A new poll in South Carolina shows that the racial divide is exacerbated by the decision to fly the Confederate flag, nearly 150 years after the end of the Civil War and nearly a decade after a bitter feud ended with the flag being moved to the State House’s grounds from atop its dome, according to a survey published by Herald Online that interviewed a grand total of 852 participants.
According to the survey, most whites say the rebel banner should continue flying on the State House grounds; most African Americans say it should be removed, according to an exclusive Winthrop poll asked for The State. Due to the way that the survey is phrased, it’s not clear the number of respondents of each race, and if anyone who was not white or black was surveyed. The age range of the survey participants is also is not specified.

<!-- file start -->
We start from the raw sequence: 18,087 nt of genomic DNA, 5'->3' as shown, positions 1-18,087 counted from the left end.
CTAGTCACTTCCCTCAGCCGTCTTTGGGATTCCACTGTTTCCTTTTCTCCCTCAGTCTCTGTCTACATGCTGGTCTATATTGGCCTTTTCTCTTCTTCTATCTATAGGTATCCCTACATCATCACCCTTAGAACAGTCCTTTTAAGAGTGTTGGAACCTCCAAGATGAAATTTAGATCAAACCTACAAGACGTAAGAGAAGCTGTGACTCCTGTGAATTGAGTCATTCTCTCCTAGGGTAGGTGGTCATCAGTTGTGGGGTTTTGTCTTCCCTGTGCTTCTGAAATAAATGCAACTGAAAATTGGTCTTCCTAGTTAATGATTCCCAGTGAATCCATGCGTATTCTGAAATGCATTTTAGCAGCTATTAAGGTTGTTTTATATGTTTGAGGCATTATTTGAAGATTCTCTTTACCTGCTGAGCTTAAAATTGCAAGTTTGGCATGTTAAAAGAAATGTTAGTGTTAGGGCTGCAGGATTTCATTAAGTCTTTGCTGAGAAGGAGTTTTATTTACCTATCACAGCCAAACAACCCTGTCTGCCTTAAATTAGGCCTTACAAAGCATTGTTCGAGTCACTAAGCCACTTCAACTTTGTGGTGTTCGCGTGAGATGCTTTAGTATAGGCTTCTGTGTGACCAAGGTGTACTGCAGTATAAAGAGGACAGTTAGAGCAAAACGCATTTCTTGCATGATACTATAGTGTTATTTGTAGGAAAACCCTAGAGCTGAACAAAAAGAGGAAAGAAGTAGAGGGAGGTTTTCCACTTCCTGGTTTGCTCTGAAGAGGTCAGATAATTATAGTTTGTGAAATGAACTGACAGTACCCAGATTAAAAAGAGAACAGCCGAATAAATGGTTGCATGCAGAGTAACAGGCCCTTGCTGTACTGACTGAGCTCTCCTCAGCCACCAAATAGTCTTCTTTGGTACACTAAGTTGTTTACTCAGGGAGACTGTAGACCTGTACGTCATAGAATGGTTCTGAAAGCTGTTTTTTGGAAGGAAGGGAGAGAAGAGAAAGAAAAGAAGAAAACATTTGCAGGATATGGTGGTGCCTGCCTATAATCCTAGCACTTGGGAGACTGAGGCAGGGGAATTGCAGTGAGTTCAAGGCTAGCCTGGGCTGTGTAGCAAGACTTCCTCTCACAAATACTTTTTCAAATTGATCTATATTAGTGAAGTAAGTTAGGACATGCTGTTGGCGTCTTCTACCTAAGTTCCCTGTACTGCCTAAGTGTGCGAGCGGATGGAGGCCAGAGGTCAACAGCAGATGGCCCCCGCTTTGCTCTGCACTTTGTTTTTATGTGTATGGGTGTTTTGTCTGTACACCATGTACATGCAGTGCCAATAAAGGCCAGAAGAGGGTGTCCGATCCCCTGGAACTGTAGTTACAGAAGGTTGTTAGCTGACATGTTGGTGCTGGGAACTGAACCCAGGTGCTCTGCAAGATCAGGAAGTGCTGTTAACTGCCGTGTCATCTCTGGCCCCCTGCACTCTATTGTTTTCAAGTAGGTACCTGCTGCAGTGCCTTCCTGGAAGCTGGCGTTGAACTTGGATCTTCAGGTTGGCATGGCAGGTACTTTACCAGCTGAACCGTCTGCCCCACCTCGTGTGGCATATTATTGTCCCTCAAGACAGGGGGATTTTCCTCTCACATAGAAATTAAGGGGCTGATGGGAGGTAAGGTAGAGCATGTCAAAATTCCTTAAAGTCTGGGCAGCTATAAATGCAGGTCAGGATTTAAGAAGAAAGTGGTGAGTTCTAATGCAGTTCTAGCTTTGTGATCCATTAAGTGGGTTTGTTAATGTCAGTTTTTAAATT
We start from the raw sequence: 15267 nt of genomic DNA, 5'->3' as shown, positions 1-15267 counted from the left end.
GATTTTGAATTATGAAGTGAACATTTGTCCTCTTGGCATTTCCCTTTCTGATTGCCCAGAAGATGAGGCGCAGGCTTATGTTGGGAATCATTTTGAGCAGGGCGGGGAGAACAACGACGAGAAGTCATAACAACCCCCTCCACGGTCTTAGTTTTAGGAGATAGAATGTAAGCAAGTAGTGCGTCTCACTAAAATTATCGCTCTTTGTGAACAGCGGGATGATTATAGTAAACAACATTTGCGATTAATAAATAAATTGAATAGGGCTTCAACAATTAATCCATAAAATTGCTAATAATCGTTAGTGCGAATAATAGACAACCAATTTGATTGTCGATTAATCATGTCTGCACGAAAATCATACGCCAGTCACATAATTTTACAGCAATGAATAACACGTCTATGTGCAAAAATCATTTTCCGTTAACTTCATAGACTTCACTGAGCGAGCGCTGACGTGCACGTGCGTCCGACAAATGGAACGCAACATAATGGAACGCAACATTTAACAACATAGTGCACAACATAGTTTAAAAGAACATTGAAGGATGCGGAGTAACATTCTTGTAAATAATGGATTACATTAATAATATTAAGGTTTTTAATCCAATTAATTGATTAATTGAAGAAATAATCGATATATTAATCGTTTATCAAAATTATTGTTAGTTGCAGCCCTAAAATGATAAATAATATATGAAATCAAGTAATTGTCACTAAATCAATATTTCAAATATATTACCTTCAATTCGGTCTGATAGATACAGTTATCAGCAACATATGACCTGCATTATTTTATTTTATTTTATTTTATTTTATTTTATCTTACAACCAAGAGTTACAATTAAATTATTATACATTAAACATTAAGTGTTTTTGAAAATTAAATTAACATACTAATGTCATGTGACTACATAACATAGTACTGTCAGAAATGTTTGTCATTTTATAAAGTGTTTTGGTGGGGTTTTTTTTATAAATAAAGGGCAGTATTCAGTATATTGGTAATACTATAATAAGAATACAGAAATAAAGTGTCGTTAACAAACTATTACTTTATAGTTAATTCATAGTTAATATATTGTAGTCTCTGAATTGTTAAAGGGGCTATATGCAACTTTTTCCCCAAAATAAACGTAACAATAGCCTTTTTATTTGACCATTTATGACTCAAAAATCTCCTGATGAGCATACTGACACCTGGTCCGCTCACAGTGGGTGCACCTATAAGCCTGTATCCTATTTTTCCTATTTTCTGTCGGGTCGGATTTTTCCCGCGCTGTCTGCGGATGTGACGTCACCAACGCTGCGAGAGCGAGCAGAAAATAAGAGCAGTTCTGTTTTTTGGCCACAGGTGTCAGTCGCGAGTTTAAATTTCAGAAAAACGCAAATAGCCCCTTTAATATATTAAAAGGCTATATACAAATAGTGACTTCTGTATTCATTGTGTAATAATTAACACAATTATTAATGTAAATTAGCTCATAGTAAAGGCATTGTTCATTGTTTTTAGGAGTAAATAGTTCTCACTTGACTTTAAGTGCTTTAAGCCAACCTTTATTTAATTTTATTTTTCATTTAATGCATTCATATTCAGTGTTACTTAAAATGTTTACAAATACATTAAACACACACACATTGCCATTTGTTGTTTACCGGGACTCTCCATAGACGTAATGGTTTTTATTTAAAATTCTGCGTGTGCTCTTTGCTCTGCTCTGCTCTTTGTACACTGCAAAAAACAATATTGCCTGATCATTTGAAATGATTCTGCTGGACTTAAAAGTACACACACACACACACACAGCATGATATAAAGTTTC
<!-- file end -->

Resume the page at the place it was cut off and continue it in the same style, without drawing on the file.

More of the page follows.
So pardon me if I believe the survey was purposefully skewed to make a nice editorial about how everyone is a-ok with the Confederate flag flying.
According to the survey results (which again, do not explain how the survey respondents were selected and only includes the opinions of 852 residents) 61% South Carolinians said the flag should continue to fly where it is, while 33% say it should not.
When broken down by race, three out of four whites – 73% – said the flag should continue flying, while 51% of black respondents said it should come down.
In the year 2000, there was a heated fight over the flag’s placement at the State House.
Nearly 46,000 protesters lobbied for its removal.
6,000 flag supporters counter-protested for it to stay in place.
It’s hard to imagine that the 6,000 people that mobilized against the flag really represented a silent majority, and the 46,000 protesters were actually a small minority.
Did I mention that the survey results and subsequent article seemed a little sympathetic and skewed?